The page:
In the past two months, the former vice president has become a frequent critic of the new administration in numerous national media interviews.
"Is Cheney's uptick due to his visibility as one of the most outspoken critics of the Obama administration? Almost certainly not," says Brad Holland, DP polling director.
"After the threat posed by the Bush administration receded with their leaving office, people tend to become more forgiving," he explains. "They no longer feel the danger these people posed, so they are more lenient."
Holland cited one polling result which showed a significant percentage of Americans believe Cheney and other former Bush administration officials should just be highly medicated and institutionalized, not actually imprisoned for their crimes.
The new survey's release comes just a few hours before Cheney is scheduled to give a speech Thursday on the war against terror in the cafeteria at Washington, D.C.'s Belleview Psychiatric Ward.
"There are always a few hecklers in the ward, Larry and Ken mostly, who like to point out that Dick had been in office eight months when the 9/11 attacks happened on his watch,” said Belleview nurse Daniel Cather.
"But usually when Dick gets up to speak most of the residents just listen. Because he tends to get violent when people disagree with him."
The Disassociated Press--Better News than You Deserve
Bus Stop Proposition, Taipei
A small round woman in a shabby teeshirt and sweatpants approaches me at a bus stop and asks if I want her daughter. She speaks in a heavily inflected Chinese and at first I'm not sure I heard right. Dropping her plastic bag of household cleaning items, she reaches to shake my hand.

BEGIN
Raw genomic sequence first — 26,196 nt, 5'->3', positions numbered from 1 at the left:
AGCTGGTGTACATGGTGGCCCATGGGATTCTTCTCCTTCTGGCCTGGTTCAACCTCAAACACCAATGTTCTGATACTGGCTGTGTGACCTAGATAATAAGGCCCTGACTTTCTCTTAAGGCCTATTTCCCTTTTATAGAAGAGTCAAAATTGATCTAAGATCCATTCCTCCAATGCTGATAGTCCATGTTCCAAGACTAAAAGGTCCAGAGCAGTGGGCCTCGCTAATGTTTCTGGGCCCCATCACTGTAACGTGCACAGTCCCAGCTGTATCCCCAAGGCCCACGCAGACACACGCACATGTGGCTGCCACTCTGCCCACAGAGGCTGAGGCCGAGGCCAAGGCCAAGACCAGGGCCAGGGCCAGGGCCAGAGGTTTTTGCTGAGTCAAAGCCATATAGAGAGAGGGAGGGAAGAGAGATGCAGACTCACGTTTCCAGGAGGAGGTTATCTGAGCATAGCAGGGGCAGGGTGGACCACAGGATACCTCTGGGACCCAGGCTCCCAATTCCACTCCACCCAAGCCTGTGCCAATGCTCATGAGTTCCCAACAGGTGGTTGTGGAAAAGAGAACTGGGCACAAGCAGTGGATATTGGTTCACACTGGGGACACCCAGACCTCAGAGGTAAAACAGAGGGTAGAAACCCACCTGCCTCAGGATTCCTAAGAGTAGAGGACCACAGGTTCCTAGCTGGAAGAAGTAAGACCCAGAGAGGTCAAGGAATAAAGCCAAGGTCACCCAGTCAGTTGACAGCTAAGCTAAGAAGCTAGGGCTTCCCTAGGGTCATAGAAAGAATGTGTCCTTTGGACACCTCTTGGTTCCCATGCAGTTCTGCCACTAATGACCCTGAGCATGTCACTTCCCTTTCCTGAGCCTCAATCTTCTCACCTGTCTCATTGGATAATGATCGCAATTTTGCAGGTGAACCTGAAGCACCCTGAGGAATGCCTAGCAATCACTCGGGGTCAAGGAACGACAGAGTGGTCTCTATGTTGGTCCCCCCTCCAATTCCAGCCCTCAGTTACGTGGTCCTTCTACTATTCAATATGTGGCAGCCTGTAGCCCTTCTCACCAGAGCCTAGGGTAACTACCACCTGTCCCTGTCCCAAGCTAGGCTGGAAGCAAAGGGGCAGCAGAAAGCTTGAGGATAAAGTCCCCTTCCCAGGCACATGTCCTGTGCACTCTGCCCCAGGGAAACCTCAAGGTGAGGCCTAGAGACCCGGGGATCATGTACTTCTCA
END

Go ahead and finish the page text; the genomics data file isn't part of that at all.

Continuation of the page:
"Can we be friends?" she asks frankly, then repeats the query about the daughter.
I don't offer her my hand.
"Well at least look at her," she says, and gestures toward a girl about five paces away.
The girl is maybe twenty and is obviously retarded. She's grinning sheepishly at me. Rounder than the mother, she looks like an oversized Chinese steamed bun forced into mismatched house clothes.
The mother--she's finally managed to force her hand into mine--explains that she doesn't know what to do, the daughter never listens to her and always complains that she talks too much.
"You can take her if you want, do whatever you want with her, I'm not asking for much," she says to me through her four remaining teeth.
Noticing my eyes are on the gaps in her denture as she speaks, she points to the daughter and says:
"Oh, she's got better teeth than me, don't worry."
At this the girl frowns and sticks out her tongue at us, but then obliges by smiling widely to show her teeth.
In fact she does have better teeth: she has teeth.
"I'm fifty years old last month, and I've given birth to seven children. Two of the sons died, and a daughter died too, so this girl is one of the four I have left."
I don't bother to ask how her having four children left relates to the fact that she's trying to sell one.
I see my bus approaching and say, "Sorry. I've got to get to work."
"C'mon. Won't you consider it?" the mother says. "Just take her with you. I'm not asking for much."
She runs her hand over the brown paper Subway bag I'm carrying, as if to say, "Give me the turkey sub, and the girl is yours."
As the bus door opens for me to get on, the mother takes her retarded daughter round the shoulders and struggles to force her onto the bus with me. But the girl is stronger, and the ploy doesn't work.
As the bus pulls away, I watch them recede through the window, the mother cussing at the daughter and the daughter waving bye to me with her wide retarded grin.